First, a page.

Sunday, July 26, 2009
Yes today again proving that global warming is at a train station near you, these stewing hornbags were sauced by one's BIG lens, in a somewhat heated state, in keeping with the situation...you have been warned! Or warmed as the case may be!
You, reader, live in a primitive city. In a hundred years from now, the society we are building will look back and marvel at how little we really understood about the world we have constructed for ourselves.
We are stewing in our own juices.
Last Wednesday, a night of driving rain, I attended a seminar where more than 100 professionals, a standing room-only crowd, had gathered to learn about practical, cheap, achievable ways of stopping Sydney's pot from simmering. These were not wide-eyed utopians. In purely parochial terms, the heating of our biggest cities is even bigger than the global warming debate. Because the rise in temperature is mostly and demonstrably caused by outdated thinking.
The story starts on Observatory Hill, at the southern end of the Harbour Bridge, where weather records have been kept daily since 1860. What the observatory has recorded is a rise in the average temperature at the centre of Sydney from 20.5 degrees to 22 degrees. As Sydney grows, Sydney slowly heats.
At last Wednesday's seminar we learnt why - 27 per cent of the surface of the metropolitan area is covered by bitumen, the black tar which soaks and retains heat and thus changes the city's climate.
Nearly all the rainwater run-off on this 27 per cent of the city is lost to productive use, flowing into Sydney Harbour because it is designed that way. The city's rooftops also gather heat. Roads and pavements maximise the waste of arable land. Tree-planting is stunted for legal reasons. Topsoil is "scalped" by roadworks. The increasing use of air-conditioners is creating more energy. More heat begets more heat.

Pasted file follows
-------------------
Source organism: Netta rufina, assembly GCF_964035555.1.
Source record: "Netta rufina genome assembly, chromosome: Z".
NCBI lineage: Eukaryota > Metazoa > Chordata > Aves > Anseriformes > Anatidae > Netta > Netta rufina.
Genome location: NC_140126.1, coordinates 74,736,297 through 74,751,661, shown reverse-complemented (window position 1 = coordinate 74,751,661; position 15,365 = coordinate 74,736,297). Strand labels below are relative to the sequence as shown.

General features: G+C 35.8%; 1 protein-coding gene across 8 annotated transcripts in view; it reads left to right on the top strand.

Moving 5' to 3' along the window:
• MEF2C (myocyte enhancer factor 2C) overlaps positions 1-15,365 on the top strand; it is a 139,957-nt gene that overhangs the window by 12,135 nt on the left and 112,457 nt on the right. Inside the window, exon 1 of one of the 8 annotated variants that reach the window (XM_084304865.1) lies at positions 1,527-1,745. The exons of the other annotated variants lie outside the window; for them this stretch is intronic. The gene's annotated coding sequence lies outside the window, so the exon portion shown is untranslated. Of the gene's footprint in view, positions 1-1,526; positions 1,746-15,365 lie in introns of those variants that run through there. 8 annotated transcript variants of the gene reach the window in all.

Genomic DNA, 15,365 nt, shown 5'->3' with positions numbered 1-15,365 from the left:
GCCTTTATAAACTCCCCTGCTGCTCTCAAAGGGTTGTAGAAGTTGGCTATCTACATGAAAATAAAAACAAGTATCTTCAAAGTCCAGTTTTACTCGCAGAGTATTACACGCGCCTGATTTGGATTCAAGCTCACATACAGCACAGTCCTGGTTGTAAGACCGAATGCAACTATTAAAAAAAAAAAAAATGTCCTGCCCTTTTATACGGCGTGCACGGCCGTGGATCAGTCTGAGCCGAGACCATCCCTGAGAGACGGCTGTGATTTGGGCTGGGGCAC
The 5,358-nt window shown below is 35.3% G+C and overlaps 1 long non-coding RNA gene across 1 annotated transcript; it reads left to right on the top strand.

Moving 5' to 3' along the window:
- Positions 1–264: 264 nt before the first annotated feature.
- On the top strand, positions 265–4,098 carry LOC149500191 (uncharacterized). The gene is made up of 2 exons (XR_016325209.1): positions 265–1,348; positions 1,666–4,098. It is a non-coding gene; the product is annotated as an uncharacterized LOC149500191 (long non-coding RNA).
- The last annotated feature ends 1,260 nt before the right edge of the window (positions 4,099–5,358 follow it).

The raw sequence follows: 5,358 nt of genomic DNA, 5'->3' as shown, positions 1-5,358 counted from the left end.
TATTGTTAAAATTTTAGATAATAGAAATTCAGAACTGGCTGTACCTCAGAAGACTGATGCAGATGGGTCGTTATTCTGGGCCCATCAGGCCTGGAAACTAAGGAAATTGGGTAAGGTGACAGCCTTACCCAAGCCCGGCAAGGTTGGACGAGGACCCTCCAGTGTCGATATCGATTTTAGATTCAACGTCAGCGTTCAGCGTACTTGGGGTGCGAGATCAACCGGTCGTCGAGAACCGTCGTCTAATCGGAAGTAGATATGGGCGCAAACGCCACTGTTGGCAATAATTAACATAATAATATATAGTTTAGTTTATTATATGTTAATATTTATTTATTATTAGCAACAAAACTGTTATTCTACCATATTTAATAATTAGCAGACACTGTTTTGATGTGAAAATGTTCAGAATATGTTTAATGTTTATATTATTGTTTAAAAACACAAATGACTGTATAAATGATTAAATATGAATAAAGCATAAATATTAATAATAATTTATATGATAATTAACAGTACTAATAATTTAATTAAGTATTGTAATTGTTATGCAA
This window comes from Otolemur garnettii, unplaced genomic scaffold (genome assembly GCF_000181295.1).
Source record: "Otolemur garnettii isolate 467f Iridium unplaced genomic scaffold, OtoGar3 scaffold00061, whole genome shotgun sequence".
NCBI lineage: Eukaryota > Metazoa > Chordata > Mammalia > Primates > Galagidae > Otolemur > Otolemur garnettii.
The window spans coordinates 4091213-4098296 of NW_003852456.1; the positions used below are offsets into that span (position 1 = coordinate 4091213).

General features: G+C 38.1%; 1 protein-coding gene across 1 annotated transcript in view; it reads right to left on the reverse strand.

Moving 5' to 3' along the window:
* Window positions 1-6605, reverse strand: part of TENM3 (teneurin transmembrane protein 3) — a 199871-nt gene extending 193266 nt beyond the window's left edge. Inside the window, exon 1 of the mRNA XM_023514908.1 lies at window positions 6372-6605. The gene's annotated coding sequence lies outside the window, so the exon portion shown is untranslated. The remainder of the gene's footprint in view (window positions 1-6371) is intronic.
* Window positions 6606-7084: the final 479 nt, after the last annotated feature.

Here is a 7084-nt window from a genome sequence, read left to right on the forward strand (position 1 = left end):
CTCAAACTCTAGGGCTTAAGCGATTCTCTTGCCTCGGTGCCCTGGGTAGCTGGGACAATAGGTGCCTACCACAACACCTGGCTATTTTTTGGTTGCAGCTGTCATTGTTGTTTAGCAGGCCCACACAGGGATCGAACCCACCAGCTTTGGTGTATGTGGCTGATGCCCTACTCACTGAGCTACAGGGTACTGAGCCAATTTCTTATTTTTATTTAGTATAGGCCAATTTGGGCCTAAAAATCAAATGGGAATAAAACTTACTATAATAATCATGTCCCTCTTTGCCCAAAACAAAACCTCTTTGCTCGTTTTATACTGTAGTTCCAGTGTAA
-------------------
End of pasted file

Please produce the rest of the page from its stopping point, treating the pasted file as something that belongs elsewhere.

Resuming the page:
It is not just a Sydney story. The most telling detail lost amid all that was written and broadcast about the Black Saturday bushfires in Victoria, which killed 173 people, was that more people died from heat stress in Melbourne than in the fires. During the oven-like temperature peak (three consecutive days above 43 degrees) Melbourne saw a spike of 1400 emergencies requiring an ambulance.
An extra 374 people died in Victoria that week compared to the average week. Most were heat stress related.
"To break this heating cycle we don't need more money, we need more intelligent use of what we already have," says the person who organised Wednesday's seminar, Michael Mobbs, the creator of Sydney's most famous experiment in sustainable housing. He was stunned by the size and quality of the turnout. The room was full of planners from councils across Sydney. He was especially pleased that the gathering was addressed by Arjan Rensen, a senior executive from ARRB, the company which writes the specification guidelines for all the road agencies in Australia.